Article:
Isohydric or anisohydric behaviour in grapevine…, a never-ending controversy?


In accordance to the type of stomatal response, many species have been classified as isohydric or anisohydric.
Isohydric plants are those that close their stomata when they sense a drop in soil water potential, or an
increase in the atmospheric demand. On the contrary, anisohydric plants continue to transpire even when soil
water content diminishes, because of a poor stomatal adjustment capacity. As consequence, their leaf water
potential (ΨL) falls, and the plant suffers increasing stress.
In general, grapevine is considered a water stress avoidant species, with a tight stomatal control. However,
some varieties have shown a more efficient stomatal control than others. This encouraged researchers to classify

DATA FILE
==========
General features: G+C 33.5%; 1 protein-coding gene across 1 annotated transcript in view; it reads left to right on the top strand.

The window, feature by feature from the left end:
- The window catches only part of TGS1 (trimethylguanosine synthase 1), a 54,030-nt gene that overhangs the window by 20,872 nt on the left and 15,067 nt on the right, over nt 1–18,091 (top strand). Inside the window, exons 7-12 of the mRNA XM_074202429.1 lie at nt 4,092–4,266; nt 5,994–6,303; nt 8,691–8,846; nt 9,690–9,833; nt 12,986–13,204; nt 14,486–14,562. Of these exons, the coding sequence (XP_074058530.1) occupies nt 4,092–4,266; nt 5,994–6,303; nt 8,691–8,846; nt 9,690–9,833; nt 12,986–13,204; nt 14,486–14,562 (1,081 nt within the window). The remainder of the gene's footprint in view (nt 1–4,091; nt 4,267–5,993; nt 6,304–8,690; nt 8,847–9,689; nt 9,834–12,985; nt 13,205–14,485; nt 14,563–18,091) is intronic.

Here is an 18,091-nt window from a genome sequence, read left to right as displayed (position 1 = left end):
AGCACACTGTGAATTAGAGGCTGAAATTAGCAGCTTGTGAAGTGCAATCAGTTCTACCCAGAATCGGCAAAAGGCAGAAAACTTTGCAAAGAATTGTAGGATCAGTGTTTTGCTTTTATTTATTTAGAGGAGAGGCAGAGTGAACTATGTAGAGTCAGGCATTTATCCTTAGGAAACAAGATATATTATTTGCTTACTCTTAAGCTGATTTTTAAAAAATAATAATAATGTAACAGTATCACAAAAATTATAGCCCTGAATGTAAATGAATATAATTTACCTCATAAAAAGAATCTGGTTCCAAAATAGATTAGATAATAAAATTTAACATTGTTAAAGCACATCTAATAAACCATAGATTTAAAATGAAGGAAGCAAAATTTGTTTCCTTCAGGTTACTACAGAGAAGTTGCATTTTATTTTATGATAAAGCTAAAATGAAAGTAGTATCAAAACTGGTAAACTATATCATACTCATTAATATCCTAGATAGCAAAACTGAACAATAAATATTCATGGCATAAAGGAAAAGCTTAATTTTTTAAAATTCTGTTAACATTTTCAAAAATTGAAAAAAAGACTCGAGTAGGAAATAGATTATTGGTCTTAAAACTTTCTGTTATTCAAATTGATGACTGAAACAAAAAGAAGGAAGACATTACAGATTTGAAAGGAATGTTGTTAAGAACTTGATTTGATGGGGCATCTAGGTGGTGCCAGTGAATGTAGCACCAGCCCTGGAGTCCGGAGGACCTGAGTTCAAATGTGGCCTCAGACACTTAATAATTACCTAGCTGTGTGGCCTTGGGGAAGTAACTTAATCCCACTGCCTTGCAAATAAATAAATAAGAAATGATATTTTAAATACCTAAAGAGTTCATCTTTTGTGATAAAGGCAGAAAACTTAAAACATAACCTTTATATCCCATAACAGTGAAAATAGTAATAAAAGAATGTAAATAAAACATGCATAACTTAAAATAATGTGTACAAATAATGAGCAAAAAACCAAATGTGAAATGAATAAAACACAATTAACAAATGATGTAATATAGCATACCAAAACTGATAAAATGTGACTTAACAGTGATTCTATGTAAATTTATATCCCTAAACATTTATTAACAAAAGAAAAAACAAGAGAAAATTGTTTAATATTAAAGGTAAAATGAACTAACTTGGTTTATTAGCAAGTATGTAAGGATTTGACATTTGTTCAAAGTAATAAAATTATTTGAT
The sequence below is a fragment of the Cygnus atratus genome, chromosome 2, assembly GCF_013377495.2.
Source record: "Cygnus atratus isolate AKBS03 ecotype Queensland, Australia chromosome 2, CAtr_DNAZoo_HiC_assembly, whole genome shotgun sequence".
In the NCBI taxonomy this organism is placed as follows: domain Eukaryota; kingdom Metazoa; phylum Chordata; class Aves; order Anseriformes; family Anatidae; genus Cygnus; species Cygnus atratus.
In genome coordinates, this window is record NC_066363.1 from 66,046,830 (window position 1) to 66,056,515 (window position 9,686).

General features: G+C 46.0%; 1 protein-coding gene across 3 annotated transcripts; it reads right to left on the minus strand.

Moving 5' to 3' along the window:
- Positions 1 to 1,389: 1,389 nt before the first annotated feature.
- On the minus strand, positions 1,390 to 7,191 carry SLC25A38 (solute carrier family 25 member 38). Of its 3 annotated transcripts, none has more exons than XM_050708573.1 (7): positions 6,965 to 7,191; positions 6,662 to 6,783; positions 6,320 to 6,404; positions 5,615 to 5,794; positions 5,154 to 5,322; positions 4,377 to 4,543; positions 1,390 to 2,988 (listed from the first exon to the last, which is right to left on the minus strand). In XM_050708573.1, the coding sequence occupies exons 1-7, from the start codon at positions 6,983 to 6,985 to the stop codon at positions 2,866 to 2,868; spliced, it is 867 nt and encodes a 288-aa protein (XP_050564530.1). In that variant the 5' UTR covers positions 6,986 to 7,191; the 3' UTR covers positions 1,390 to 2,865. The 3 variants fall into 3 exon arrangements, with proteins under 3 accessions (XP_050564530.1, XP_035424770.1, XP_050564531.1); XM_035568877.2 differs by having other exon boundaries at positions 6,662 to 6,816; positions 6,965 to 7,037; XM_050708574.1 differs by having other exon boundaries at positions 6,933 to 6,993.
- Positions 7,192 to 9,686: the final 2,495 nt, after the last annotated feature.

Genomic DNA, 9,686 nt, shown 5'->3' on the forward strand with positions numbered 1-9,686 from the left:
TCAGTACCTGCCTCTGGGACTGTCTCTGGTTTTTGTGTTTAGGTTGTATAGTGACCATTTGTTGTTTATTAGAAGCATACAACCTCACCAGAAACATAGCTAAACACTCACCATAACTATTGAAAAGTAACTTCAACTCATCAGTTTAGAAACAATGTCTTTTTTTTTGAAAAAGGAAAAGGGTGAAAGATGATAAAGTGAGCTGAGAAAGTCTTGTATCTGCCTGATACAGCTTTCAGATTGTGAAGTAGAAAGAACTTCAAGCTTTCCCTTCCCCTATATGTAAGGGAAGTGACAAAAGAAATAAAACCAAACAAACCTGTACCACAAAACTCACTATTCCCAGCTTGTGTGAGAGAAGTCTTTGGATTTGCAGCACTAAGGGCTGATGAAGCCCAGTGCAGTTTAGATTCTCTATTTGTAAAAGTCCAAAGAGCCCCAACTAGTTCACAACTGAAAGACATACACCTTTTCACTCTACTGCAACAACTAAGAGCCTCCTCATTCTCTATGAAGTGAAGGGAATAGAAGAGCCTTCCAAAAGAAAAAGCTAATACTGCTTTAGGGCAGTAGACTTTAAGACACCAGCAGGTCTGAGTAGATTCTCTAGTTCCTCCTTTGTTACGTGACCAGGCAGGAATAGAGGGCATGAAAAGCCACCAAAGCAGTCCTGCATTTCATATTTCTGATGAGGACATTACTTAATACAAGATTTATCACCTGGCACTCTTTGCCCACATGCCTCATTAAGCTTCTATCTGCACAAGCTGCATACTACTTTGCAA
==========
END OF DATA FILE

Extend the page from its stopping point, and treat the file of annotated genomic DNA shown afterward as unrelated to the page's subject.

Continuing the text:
grapevine varieties as isohydric or anisohydric. At present, this classification is under great controversy,
as many of the varieties that initially were classified under one behaviour, have shown opposite performances
under different climatic, edaphic and growth conditions. Consequently, many authors believe that this classification among grapevine varieties may not be completely clear and accurate.
Our study revises, once more, the varietal behaviour of four grapevine varieties, namely Syrah, Grenache,
Malbec and Chardonnay, under mild water stress conditions; elmo bounce house and tries to determine which behaviour confers
best stress tolerance. We intended to determine whether isohydric behaviour results in more tolerance to drought
than anisohydric behaviour, as assumed and tried to explain both types of behaviour giving attention to stomatal
conductance (gs); hydraulic conductance (kL) and vapour pressure deficit (vpd), as postulated by others.
Key words: isohydric, anisohydric, stomatal conductance, hydraulic conductance, vpd.

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